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Abstract: Exercise promotes longevity and ameliorates type 2 diabetes mellitus and insulin resistance. However, exercise also increases mitochondrial formation of presumably harmful reactive oxygen species (ROS). Antioxidants are widely used as supplements but whether they affect the health-promoting effects of exercise is unknown. We evaluated the effects of a combination of vitamin C (1000 mg/day) and vitamin E (400 IU/day) on insulin sensitivity as measured by glucose infusion rates (GIR) during a hyperinsulinemic, euglycemic clamp in previously untrained (n = 19) and pretrained (n = 20) healthy young men. Before and after a 4 week intervention of physical exercise, GIR was determined, and muscle biopsies for gene expression analyses as well as plasma samples were obtained to compare changes over baseline and potential influences of vitamins on exercise effects.

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Facts do not accumulate on the blank slates of researchers’ minds and data simply do not speak for themselves. Good science inevitably embodies a tension between the empiricism of concrete data and the rationalism of deeply held convictions. Unbiased interpretation of data is as important as performing rigorous experiments. This evaluative process is never totally objective or completely independent of scientists’ convictions or theoretical apparatus.

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As prophylaxis against ventilator-associated pneumonia, the probiotic bacterium Lactobacillus plantarum 299 (Lp299) is as effective as the antiseptic chlorhexidine in reducing the pathogenic bacterial load in the oropharynx of tracheally intubated, mechanically ventilated, critically ill patients, results of a pilot study indicate.

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Comment: The National Institutes of Health have spent more than $2 billion researching complementary and alternative medicine (CAM). However, these studies may have little influence on mainstream physicians and even CAM providers, according to a survey reported in the April 13 issue of the Archives of Internal Medicine.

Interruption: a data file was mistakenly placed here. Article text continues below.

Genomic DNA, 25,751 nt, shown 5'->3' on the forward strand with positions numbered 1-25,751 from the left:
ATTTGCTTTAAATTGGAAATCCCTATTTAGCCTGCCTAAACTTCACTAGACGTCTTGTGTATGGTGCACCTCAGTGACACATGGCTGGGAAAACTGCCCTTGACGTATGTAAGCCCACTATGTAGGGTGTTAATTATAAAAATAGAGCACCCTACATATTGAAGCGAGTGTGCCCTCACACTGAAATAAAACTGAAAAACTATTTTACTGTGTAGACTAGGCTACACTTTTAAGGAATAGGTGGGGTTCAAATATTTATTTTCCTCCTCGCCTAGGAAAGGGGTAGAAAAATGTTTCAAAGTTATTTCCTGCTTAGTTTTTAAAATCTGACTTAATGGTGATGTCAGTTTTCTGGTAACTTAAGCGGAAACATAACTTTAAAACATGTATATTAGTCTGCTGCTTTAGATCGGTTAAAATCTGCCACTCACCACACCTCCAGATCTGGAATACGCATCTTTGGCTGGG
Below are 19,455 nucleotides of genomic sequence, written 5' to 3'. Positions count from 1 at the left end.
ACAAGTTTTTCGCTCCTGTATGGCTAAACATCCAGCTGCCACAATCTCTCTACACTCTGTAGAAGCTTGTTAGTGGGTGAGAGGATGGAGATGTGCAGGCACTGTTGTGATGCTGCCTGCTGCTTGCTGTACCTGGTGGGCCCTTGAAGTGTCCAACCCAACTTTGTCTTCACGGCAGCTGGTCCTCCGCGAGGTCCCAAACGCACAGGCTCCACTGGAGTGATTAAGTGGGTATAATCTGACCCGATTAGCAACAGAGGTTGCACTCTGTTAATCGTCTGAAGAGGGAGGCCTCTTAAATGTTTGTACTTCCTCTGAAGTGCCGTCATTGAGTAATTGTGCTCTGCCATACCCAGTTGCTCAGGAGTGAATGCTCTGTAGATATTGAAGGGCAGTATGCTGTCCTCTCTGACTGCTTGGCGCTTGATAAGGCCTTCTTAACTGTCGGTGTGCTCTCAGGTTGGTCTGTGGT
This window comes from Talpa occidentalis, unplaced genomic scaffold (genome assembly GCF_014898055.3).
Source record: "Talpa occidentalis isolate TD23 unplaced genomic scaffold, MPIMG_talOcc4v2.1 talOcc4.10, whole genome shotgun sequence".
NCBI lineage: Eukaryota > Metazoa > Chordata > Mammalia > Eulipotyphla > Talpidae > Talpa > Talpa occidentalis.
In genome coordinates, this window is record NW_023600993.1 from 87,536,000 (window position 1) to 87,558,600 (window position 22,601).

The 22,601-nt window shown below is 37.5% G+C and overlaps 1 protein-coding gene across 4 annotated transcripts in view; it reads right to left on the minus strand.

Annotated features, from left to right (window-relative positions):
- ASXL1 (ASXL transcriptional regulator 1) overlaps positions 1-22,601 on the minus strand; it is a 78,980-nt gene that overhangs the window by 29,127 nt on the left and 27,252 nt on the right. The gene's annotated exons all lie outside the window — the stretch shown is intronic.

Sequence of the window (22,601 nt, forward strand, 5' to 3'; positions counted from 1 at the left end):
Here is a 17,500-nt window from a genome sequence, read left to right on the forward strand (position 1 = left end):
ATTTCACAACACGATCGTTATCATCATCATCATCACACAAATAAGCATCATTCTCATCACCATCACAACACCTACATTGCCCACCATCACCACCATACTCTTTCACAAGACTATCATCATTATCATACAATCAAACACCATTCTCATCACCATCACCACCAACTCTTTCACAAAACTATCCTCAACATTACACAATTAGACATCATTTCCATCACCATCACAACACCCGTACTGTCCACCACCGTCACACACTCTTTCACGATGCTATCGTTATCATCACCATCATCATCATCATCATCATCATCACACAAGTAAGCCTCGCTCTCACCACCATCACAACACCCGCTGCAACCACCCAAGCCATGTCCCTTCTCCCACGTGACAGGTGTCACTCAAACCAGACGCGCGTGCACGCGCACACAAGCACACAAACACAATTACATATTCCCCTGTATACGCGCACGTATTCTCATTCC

“In this study we wanted to know, ‘Can CAM research have social value?'” Dr. Jon C. Tilburt told Reuters Health. “We sought to answer this from the perspectives of the clinicians who might benefit from the published clinical trials of CAM.”

Dr. Tilburt, a bioethicist at the NIH in Bethesda, Maryland, and at the Mayo Clinic in Rochester, Minnesota, added, “Awareness of and willingness to recommend a therapy based on new evidence are preliminary indicators of whether or not CAM research is making its way into clinical practice.”

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ARG Focus – August 2010 – Why Vitamin D is Not Enough ARG Focus – October 2009 – The Age of Immunobiotics, Pall Research ARG Focus – March 2009 – Lumbrokinase, Hypercoagulation, Biofilms ARG Focus – November 2008 – Nattokinase, Zyactinase, Propionic Bacteria ARG Focus – July 2008 – Delta-Tocotrienol, Mastic, Glutathione ARG Focus –

Patients with functional gut disorders, irritable bowel disease, and related syndromes frequently attribute their symptoms to intestinal gas. While patients are usually convinced of their interpretation, the doctor has few arguments to confirm or refute it, and in this context intestinal gas has become a myth. Studies of intestinal gas dynamics have demonstrated subtle dysfunctions

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Comment: Of course, everyone would agree that all persons should be encouraged to eat a good diet, but we are far from achieving this goal, especially among the poor. In most cases, a simple way to improve micronutrient status is to take an MVM. However, even if one eats an ideal diet and takes an

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Inadequate dietary intakes of vitamins and minerals are widespread, most likely due to excessive consumption of energy-rich, micronutrient-poor, refined food. Inadequate intakes may result in chronic metabolic disruption, including mitochondrial decay. Deficiencies in many micronutrients cause DNA damage, such as chromosome breaks, in cultured human cells or in vivo. Some of these deficiencies also cause mitochondrial decay with oxidant leakage and cellular aging and are associated with late onset diseases such as cancer. I propose DNA damage and late onset disease are consequences of a triage allocation response to micronutrient scarcity.

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Vitamin D insufficiency is common in the United States; the elderly and African-Americans are at particularly high risk of deficiency. This review, written for a broad scientific readership, presents a critical overview of scientific evidence relevant to a possible causal relationship between vitamin D deficiency and adverse cognitive or behavioural effects. Topics discussed are 1)

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As many as one-third of mutations in a gene result in the corresponding enzyme having an increased Michaelis constant, or Km, (decreased binding affinity) for a coenzyme, resulting in a lower rate of reaction. About 50 human genetic dis-eases due to defective enzymes can be remedied or ameliorated by the administration of high doses of the vitamin component of the corresponding coenzyme, which at least partially restores enzymatic activity.

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